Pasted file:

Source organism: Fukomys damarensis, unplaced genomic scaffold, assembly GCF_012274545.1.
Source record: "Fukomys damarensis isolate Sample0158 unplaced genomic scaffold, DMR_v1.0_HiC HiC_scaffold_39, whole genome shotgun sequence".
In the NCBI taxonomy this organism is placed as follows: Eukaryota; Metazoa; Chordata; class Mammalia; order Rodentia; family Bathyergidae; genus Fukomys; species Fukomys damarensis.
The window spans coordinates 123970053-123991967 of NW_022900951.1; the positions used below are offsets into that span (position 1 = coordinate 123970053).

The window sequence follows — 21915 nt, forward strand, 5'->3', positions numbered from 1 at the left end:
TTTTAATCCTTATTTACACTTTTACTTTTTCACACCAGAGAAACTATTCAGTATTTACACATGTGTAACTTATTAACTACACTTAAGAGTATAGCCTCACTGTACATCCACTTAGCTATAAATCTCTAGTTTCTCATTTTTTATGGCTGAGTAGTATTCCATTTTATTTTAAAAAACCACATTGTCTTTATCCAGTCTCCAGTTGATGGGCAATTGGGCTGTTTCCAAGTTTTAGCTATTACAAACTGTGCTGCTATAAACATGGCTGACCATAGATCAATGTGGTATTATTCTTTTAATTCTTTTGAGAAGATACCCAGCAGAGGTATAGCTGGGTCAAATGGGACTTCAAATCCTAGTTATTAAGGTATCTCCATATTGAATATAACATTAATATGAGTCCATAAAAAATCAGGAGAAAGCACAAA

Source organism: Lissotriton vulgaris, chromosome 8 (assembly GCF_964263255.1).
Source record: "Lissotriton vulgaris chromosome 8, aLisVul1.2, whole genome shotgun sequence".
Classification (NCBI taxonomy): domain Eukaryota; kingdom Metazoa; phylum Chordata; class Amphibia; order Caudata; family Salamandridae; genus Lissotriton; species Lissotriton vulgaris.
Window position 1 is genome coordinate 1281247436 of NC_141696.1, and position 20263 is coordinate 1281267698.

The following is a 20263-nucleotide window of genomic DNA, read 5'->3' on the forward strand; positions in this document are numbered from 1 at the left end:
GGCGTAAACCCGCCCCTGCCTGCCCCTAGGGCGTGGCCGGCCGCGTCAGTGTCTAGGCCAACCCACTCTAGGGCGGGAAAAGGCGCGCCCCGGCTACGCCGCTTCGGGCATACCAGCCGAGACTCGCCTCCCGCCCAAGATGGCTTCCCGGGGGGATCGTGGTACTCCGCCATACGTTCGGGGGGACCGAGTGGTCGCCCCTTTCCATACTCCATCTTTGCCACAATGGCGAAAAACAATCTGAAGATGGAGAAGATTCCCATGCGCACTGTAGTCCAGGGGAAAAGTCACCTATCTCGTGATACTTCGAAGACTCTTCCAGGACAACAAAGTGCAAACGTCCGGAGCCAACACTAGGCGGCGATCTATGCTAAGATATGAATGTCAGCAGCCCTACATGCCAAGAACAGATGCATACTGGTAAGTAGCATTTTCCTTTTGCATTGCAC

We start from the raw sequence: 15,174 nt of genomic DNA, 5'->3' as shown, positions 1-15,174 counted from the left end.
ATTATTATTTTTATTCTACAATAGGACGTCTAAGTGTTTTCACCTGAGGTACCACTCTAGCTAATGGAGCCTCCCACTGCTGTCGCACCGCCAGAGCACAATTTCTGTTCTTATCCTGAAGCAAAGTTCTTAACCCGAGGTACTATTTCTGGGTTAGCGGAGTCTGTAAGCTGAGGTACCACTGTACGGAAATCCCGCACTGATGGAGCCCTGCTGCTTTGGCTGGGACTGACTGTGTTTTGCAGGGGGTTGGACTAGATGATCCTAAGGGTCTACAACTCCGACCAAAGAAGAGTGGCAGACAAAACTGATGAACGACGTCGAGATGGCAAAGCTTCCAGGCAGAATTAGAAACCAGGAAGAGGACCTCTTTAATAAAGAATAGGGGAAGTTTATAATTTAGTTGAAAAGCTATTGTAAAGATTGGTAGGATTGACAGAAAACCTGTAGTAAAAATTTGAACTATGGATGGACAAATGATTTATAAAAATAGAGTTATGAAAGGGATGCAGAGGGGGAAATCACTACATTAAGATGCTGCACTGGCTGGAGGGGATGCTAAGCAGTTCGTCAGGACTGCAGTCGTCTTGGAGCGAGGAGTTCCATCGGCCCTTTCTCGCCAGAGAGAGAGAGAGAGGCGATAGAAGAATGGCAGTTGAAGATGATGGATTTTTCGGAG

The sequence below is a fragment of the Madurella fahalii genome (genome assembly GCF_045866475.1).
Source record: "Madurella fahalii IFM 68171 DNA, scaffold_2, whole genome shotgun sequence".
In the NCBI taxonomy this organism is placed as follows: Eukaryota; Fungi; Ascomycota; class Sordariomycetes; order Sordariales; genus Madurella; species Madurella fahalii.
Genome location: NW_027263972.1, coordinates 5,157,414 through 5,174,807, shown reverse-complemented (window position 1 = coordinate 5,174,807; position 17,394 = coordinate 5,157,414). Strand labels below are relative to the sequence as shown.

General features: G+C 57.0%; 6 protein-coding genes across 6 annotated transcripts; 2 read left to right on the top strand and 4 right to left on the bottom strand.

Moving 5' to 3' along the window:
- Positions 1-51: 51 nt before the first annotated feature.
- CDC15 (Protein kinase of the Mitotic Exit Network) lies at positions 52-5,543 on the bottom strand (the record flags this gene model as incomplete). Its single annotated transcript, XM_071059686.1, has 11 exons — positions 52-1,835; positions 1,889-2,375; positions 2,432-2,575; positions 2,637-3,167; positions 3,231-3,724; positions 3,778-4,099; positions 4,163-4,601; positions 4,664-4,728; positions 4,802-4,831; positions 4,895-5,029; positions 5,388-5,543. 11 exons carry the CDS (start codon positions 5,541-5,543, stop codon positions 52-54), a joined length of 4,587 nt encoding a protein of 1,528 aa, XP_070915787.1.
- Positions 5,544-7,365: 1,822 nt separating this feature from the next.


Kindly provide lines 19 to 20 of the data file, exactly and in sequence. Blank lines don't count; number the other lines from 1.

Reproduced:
General features: G+C 57.0%; 6 protein-coding genes across 6 annotated transcripts; 2 read left to right on the top strand and 4 right to left on the bottom strand.

Moving 5' to 3' along the window: